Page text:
Moods and music


25th February 2003

When we think we know the circumstances of a composer's life that produced a particular mood in the music we are more often than not deluding ourselves. Historical commentators on the great artists make many assumptions in startling ignorance of them as human beings with real daily lives requiring the goods and services common to us all, hardly ever connecting with their moods and musical reasoning.
The expression of wit in music, as distinct from cheerfulness and good humour, was not widely practiced before the mid nineteenth century, and we do not therefore associate very much baroque or classical music with banter and witty repartee, though there is little doubt that Handel, Bach and a goodly company of their contemporaries enjoyed merry and boisterous times. It is tempting to associate dark, cold and damp living conditions, constant work, poverty and anxiety, bad food, bad teeth and indigestion with gloomy church music and pictures of tortured saints, but composers drew great enjoyment from their craft, the skill with which they could manipulate notes and harmony to whatever effect their patrons required.

Like good film composers now, the artisan does not betray in the product the moods of the maker -- and if it is a large score, an opera spread over two years or more, the changing moods will be many, whatever the theme of the work in progress. The virtue of the composer was, and is, in resisting the influences of daily life rather than allowing every hazard of the day to fall into the making of a series of notes or a pungent chord. They have in common with many other vocations, like teachers, doctors, nurses and churchmen, a professional need to rise above the influences of everyday life in order to carry out a task which may have a far higher level of intent and application than daily life.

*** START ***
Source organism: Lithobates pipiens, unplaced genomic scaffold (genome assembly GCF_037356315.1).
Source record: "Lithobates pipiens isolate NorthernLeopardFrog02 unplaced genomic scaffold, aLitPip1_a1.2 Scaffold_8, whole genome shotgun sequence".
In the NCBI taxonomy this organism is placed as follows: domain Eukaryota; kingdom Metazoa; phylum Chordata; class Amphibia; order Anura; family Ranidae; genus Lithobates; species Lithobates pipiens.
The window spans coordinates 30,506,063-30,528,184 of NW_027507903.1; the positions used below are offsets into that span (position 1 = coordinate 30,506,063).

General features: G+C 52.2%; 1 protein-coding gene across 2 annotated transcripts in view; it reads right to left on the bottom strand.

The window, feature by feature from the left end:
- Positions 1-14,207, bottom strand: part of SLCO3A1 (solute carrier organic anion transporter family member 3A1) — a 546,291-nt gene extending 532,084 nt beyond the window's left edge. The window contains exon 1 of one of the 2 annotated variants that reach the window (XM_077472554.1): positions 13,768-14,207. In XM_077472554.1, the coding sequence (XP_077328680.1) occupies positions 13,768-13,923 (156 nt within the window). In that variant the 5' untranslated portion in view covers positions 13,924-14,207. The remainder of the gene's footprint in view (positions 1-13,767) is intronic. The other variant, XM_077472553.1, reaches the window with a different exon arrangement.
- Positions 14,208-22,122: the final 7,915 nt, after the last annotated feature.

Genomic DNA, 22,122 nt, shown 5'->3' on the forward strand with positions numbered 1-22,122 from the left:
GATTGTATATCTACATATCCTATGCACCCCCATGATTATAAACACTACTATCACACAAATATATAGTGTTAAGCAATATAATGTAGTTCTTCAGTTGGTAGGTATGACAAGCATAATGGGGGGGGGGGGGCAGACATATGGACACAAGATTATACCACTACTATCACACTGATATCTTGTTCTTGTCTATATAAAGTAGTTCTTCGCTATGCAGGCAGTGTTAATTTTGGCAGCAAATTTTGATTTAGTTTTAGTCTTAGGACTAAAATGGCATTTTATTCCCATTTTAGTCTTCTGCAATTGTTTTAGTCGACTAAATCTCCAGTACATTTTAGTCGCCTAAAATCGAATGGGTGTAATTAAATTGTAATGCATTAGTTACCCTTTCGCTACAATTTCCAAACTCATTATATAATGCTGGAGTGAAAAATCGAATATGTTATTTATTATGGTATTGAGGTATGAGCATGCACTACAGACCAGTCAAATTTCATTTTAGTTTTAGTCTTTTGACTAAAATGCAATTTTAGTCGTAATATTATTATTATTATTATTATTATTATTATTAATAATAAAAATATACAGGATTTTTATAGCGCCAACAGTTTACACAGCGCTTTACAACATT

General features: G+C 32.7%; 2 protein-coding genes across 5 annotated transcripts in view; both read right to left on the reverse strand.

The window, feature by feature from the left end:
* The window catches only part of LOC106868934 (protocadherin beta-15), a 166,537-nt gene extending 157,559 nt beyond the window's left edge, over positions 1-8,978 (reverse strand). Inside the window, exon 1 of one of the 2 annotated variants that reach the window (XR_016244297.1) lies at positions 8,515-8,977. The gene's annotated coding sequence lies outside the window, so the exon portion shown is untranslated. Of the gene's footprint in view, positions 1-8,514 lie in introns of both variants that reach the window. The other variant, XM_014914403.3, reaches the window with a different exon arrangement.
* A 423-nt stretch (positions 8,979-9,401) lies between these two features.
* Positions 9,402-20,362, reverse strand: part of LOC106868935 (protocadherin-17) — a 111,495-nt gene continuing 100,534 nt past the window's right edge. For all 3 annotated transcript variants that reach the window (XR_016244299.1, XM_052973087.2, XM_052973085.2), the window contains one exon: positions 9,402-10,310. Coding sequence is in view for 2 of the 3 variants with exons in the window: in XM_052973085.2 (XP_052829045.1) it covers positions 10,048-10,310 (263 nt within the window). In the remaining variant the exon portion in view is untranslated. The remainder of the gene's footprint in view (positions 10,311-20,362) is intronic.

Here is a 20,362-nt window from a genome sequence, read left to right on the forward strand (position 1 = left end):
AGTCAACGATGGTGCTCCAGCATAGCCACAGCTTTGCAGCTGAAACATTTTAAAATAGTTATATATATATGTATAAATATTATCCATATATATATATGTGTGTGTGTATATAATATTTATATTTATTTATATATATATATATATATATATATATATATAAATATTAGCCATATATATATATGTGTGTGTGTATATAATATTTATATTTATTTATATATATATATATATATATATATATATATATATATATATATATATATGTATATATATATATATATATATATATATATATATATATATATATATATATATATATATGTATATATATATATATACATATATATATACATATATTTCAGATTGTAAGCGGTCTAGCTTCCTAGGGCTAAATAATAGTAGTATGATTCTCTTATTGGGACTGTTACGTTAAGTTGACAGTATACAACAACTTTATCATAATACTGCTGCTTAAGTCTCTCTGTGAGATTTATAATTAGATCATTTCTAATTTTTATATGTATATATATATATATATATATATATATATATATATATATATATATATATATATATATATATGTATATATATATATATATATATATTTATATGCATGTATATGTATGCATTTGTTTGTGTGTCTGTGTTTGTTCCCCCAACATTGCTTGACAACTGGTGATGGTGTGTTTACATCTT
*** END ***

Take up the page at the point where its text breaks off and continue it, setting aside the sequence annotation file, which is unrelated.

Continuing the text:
Tragic art does not have to be the product of tragic experience. In a letter from one of music's most morbid composers, Tchaikovsky dismisses the popular belief that his sombre music is the product of unhappiness. 'On the contrary', he writes, 'the composer in the act of creation, and as a result of it, is in a state of ideal happiness'. Nor does tragic experience need to stimulate a constant flow of tragic music. Palestrina enjoyed a far more merry life than his church music might suggest, and Poulenc's musical cheerfulness hid more tragedy than we might suspect.